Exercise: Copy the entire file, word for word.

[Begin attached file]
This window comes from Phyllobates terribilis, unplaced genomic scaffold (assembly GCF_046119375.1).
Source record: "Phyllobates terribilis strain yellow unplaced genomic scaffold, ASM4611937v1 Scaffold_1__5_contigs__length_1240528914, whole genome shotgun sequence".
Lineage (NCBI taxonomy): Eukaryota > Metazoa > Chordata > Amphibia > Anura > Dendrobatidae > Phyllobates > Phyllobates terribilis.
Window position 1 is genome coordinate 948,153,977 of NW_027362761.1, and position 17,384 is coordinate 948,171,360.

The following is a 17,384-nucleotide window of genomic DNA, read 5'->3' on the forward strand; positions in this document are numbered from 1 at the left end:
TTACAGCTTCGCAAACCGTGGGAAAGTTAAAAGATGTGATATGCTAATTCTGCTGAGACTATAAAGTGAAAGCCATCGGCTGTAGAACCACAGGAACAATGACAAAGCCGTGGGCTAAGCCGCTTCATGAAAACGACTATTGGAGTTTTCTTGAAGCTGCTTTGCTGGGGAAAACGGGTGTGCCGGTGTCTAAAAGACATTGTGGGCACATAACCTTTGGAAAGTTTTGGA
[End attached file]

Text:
This window comes from Phyllobates terribilis, unplaced genomic scaffold (assembly GCF_046119375.1).
Source record: "Phyllobates terribilis strain yellow unplaced genomic scaffold, ASM4611937v1 Scaffold_1__5_contigs__length_1240528914, whole genome shotgun sequence".
Lineage (NCBI taxonomy): Eukaryota > Metazoa > Chordata > Amphibia > Anura > Dendrobatidae > Phyllobates > Phyllobates terribilis.
Window position 1 is genome coordinate 948,153,977 of NW_027362761.1, and position 17,384 is coordinate 948,171,360.

The following is a 17,384-nucleotide window of genomic DNA, read 5'->3' on the forward strand; positions in this document are numbered from 1 at the left end:
TTACAGCTTCGCAAACCGTGGGAAAGTTAAAAGATGTGATATGCTAATTCTGCTGAGACTATAAAGTGAAAGCCATCGGCTGTAGAACCACAGGAACAATGACAAAGCCGTGGGCTAAGCCGCTTCATGAAAACGACTATTGGAGTTTTCTTGAAGCTGCTTTGCTGGGGAAAACGGGTGTGCCGGTGTCTAAAAGACATTGTGGGCACATAACCTTTGGAAAGTTTTGGA